A bow saw project #1: To Build a Bow Saw

  • Advertise with us
Blog entry by Texasgaloot posted 08-17-2008 05:33 AM 15823 reads 4 times favorited 10 comments Add to Favorites Watch
no previous part Part 1 of A bow saw project series Part 2: Step 2: Redo step number 1 »

Before I can chronicle more of Moby Plank, which I’m itching to do, I need to get the mesquite legs and stretchers made. In order for me to complete the legs, which will be carved out of 5×5x 36 blocks of mesquite, I need a band saw much bigger than the little hobbiest one I have. I can’t afford a band saw until the project is completed, and I get paid. Hence a conundrum.
After pondering possible possible solutions, and my wife objecting to me selling the kids, I struck upon a Galoot-ish solution that delighted me; to Build a Bow Saw (with apologies to Jack London.) Having a good supply of walnut on hand, and not liking the brittleness of mesquite, layout and sawing began last weekend. I began by using my baby band saw to cut out the arms, and sanded them on a sanding drum chucked in my drill press.
Arms cut out

The next task was to chop the mortises to accept the tenons on either end of the cross beam. I had cleverly taken the time to taper the arms, which really means I succumbed to the siren call of my No.-4. Note: if you decide to build one of these, chop the mortise first and then taper the arms. Much easier. This is the mortise layout, a little hard to see:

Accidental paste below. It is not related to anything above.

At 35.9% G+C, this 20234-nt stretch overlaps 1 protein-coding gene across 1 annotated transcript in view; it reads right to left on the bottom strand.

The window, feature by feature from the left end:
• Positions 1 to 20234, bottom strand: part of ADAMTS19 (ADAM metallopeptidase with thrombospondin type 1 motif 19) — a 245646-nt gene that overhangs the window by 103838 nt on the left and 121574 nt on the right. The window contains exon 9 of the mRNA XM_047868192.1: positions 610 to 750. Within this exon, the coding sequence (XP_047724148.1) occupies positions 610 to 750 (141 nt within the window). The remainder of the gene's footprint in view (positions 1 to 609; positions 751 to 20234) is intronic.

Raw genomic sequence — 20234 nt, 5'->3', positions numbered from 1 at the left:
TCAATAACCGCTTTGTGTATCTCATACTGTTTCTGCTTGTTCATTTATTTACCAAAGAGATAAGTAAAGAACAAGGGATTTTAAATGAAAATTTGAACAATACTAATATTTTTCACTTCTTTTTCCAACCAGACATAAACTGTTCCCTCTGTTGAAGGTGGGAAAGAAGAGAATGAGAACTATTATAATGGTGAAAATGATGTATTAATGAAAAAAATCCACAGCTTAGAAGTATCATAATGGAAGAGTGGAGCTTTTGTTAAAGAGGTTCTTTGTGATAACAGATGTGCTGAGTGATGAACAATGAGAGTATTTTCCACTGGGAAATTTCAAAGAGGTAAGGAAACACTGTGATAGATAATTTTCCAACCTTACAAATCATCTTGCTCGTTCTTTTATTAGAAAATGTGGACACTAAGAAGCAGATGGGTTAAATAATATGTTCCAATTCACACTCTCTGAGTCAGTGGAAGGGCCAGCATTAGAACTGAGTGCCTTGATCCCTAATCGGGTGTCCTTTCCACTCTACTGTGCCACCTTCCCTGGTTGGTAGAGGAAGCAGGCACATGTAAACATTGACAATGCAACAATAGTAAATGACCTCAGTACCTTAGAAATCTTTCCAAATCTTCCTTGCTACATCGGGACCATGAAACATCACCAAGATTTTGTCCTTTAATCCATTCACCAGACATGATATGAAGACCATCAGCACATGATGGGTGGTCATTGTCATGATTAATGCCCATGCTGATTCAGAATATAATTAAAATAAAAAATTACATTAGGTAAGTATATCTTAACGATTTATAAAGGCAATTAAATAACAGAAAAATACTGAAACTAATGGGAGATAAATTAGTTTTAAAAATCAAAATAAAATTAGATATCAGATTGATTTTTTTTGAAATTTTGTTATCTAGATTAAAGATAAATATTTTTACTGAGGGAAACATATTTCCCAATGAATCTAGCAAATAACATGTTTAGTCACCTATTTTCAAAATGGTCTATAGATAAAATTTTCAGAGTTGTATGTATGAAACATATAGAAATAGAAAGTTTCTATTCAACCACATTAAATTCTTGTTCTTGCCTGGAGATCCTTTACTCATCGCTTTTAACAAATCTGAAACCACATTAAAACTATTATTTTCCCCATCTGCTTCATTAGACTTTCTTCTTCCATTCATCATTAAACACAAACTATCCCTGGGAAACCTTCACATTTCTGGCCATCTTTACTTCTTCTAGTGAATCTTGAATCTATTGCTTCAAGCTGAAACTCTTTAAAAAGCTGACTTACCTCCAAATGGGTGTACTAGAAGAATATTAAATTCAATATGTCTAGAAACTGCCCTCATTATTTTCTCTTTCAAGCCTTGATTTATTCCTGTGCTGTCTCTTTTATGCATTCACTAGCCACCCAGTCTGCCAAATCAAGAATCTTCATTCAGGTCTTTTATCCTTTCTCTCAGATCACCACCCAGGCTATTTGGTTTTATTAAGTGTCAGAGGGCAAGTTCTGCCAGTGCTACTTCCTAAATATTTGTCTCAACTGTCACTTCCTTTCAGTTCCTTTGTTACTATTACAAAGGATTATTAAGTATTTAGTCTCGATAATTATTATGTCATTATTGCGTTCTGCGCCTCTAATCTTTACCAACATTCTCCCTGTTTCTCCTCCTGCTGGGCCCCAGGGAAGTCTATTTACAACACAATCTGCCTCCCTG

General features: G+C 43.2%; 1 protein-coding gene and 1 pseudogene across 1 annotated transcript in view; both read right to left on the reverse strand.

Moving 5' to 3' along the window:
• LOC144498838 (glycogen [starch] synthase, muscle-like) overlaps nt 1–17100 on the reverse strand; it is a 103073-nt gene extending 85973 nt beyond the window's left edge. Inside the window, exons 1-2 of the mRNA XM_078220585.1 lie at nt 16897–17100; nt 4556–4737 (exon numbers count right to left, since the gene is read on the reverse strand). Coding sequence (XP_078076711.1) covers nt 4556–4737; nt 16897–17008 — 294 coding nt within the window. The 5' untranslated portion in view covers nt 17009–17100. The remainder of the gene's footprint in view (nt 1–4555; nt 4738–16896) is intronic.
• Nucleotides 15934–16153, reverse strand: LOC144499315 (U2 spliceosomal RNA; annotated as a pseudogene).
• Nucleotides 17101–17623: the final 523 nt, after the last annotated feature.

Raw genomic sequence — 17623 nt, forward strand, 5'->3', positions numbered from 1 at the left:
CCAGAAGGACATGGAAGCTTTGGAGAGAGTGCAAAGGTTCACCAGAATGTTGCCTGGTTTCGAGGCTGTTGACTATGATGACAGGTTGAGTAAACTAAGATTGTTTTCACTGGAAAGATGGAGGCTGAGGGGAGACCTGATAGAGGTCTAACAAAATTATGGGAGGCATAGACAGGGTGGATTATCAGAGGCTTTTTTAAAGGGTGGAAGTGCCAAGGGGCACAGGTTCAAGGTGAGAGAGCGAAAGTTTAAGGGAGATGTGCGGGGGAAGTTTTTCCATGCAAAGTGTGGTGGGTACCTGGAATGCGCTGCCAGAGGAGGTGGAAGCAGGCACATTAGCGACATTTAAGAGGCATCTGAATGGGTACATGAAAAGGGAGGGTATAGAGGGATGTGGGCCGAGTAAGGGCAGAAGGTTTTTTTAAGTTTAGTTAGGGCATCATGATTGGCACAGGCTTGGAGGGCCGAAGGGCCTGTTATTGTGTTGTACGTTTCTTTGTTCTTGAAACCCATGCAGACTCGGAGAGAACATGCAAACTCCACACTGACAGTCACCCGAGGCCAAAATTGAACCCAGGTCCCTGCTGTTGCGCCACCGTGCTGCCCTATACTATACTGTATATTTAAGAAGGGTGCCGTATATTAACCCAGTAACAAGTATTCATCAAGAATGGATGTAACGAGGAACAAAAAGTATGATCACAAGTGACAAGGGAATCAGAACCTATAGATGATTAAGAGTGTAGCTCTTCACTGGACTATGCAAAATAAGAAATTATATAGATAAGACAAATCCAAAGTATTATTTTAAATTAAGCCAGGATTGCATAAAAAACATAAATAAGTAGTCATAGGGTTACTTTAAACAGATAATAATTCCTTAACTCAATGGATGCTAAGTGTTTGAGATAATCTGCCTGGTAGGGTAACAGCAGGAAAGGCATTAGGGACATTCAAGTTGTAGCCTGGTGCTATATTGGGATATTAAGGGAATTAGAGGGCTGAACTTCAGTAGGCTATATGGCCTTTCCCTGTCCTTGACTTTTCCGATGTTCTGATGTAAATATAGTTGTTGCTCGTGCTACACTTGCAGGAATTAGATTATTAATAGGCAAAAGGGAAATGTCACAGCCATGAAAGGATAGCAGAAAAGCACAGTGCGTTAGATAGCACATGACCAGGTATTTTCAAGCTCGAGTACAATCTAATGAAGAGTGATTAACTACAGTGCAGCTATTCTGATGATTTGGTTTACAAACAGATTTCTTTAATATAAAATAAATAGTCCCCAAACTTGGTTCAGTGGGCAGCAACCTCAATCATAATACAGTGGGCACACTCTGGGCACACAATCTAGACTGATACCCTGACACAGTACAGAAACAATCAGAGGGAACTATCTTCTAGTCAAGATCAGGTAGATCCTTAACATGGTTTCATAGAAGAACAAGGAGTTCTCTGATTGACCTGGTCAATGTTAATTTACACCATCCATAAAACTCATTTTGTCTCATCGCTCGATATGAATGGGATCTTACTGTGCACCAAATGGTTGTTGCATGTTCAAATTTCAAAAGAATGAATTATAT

Mortise layout

I decided to “go Galoot,” no power tools, so I got out my Millers Falls brace and Irwin bits. a 1/4” mortise was required, and I’m a sneak-up-on-it kind of guy, but my smallest bit was 1/4”. That will carry implications you will see later. Note the high-tech depth gauge:


Here’s another thing I thought of after the fact. If you are going to bore the mortise like I did, it might be a good idea to score the centerline with a utility knife in order to get a substantial groove. My bits wandered, and that meant that my mortises were not precisely 1/4” wide. The shoulders of the tenons will cover them and let no one be the wiser, but they weren’t clean like I like them to be. This is the bored tenon (which you might be too, by now…)

Grabbing my crispy Sorby chisel, and a couple of no-so-bad Marples, the mortises cleaned up to a usable level.

The next step was to cut the tenons on the crosspiece. I’ve tried fitting mortises to tenons and tenons to mortises. I’m definitely a “fit the tenon to the mortises” kind of guy. Trial by error. After laying out the tenons using a marking gauge, I made the decision to cut the shoulders of the tenon first. I did this because it seems to promote more consistency from one side of the stock to the other. For me, taking up my awesome Independence Tool carcass saw is better therapy than the best psychiatrist. After cutting the shoulders, cutting the faces of the tenon was very easy using my Independence Tool (yes, I’m gloating) tenon saw. The tenons came out remarkably straight and true, and needed only minor paring (I was sneaking up again) before they indexed snugly into the mortises. Here is a finished tenon:
Mortise and tenon

The fruits of the afternoon’s labor (I can’t figure out how to make the whole picture fit, Sorry!!):

Assembled frame

The next step is to plane, scrape, and sand my way to smoothness, bore holes in the arms for handles, prepare the “Spanish Windlass” and get a saw blade. Any suggestions on the last would be greatly appreciated!

Thanks for looking!

-- There's no tool like an old tool...

10 comments so far

View Betsy's profile